Washington National Cathedral has announced dramatic cuts to its budget, programs and staff as the faltering economy continues to affect religious institutions nationwide.
The landmark cathedral, which welcomes nearly 700,000 visitors a year and has hosted the state funerals of three presidents, will slash its budget by 40 percent next year, from $24 million to $14.4 million. More than 40 staffers will be laid off, retail operations at the cathedral’s gift shop will be outsourced and Cathedral College’s residential course offerings will cease as of March 31, 2009, according to the cathedral’s announcement November 19.
“Like many other institutions around the world,” said Samuel Lloyd III, the cathedral’s dean, “Washington National Cathedral has been affected by the serious downturn in the financial market.”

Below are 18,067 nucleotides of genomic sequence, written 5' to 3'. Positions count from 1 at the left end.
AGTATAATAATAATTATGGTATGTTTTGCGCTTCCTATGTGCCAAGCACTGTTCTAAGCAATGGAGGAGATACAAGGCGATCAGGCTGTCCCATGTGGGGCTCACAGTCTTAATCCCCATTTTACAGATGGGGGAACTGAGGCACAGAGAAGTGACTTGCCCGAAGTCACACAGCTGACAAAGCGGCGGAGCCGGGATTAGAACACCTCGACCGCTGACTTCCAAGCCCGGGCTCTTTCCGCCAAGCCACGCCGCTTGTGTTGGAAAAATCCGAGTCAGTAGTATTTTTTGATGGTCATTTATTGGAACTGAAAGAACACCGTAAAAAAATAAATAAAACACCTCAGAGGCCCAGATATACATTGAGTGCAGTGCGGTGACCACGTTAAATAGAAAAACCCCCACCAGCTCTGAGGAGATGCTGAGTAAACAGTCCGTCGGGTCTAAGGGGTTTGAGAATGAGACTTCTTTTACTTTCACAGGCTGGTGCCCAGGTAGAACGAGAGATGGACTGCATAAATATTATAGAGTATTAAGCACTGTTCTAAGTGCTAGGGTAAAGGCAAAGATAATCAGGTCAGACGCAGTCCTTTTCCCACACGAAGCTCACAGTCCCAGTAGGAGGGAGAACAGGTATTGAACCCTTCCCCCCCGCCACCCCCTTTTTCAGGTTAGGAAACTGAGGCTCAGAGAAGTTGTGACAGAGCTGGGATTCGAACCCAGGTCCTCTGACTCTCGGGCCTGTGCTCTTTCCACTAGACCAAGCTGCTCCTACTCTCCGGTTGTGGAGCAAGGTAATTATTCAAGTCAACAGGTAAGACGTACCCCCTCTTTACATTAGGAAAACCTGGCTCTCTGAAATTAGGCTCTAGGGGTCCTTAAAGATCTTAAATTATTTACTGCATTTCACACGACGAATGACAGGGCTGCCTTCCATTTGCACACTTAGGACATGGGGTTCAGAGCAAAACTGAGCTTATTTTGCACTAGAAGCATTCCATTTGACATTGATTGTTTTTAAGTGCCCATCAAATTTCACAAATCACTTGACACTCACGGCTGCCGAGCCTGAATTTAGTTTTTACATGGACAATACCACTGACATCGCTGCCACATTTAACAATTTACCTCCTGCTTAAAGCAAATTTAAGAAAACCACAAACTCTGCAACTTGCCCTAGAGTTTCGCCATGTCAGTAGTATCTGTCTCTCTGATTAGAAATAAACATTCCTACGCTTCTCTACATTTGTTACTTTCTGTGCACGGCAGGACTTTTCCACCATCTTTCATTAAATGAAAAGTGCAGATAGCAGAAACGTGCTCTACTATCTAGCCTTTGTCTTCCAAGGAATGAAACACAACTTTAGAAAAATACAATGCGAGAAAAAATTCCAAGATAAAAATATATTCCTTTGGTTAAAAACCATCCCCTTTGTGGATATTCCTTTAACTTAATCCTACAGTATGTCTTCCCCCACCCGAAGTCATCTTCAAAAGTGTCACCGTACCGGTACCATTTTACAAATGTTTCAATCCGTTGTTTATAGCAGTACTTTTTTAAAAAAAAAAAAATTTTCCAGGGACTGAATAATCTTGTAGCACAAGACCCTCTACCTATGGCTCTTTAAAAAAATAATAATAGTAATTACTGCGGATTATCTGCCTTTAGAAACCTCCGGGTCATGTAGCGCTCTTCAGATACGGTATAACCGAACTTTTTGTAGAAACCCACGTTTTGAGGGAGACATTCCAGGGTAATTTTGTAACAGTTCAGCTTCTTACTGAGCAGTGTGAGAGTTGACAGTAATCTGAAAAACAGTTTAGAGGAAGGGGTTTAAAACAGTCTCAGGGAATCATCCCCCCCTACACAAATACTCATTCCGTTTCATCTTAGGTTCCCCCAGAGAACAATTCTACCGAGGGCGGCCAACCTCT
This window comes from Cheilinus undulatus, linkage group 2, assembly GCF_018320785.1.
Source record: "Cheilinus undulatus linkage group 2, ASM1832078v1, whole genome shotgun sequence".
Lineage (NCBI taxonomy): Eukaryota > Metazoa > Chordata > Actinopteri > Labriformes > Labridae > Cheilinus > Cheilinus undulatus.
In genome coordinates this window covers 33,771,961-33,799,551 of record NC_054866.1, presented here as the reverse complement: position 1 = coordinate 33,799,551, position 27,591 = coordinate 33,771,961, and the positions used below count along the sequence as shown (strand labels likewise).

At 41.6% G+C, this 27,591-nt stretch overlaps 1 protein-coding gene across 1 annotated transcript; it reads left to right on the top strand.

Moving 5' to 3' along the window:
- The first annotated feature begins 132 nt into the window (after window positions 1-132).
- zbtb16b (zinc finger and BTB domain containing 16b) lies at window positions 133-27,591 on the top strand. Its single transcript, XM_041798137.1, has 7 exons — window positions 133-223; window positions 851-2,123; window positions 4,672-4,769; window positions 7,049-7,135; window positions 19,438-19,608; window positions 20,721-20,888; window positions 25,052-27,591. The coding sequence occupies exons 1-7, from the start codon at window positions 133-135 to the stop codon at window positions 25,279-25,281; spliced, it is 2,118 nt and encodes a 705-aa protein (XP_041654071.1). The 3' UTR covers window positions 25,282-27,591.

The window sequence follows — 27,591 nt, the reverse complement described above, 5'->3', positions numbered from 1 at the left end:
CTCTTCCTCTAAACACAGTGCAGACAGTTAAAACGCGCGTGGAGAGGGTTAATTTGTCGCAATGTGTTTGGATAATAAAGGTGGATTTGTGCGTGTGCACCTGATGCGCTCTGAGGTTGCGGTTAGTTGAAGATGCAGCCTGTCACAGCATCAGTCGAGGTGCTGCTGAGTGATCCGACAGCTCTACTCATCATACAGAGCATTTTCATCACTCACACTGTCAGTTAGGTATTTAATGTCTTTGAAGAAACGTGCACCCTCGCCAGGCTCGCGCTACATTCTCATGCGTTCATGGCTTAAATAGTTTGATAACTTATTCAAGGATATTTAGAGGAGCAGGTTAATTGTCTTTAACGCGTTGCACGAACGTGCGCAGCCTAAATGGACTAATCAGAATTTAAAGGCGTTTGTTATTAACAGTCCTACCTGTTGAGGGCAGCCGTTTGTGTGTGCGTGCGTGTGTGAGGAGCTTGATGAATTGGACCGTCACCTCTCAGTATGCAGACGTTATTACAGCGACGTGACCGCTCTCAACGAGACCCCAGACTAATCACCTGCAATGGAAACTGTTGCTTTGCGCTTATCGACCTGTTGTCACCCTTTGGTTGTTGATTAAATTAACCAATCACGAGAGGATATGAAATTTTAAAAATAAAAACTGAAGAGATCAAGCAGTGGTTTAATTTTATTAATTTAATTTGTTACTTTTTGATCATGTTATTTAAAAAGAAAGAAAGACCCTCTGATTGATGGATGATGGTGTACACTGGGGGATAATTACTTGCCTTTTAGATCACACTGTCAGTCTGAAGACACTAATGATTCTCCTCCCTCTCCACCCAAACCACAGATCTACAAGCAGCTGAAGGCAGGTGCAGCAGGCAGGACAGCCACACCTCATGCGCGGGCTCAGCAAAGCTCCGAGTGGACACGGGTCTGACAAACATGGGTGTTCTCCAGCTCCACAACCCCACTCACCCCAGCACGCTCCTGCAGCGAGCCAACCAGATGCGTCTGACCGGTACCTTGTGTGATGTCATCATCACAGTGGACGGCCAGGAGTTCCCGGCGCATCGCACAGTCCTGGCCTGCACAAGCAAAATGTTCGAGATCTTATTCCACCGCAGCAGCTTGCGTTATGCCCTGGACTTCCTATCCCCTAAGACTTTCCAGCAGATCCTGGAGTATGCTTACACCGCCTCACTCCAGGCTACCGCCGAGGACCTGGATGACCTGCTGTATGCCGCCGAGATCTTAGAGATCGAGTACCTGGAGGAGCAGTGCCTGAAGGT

A. M. Stroud III, a former prosecutor in Louisiana, expresses regret for the role he played in sending Glenn Ford to death row in 1984. “I was 33 years old. I was arrogant, judgmental, narcissistic and very full of myself. I was not as interested in justice as I was in winning.” Stroud says he presented dubious evidence from a forensic pathologist, precluded black jurors from the trial (Ford, since exonerated, is black), and ignored the fact that the appointed defense attorney had never before tried a criminal or capital case. “I . . . hope that providence will have more mercy for me than I showed Glenn Ford,” Stroud said in a letter to the editor of the Times of Shreveport. “But, I’m also sobered by the realization that I certainly am not deserving of it” (ABA Journal, March 25).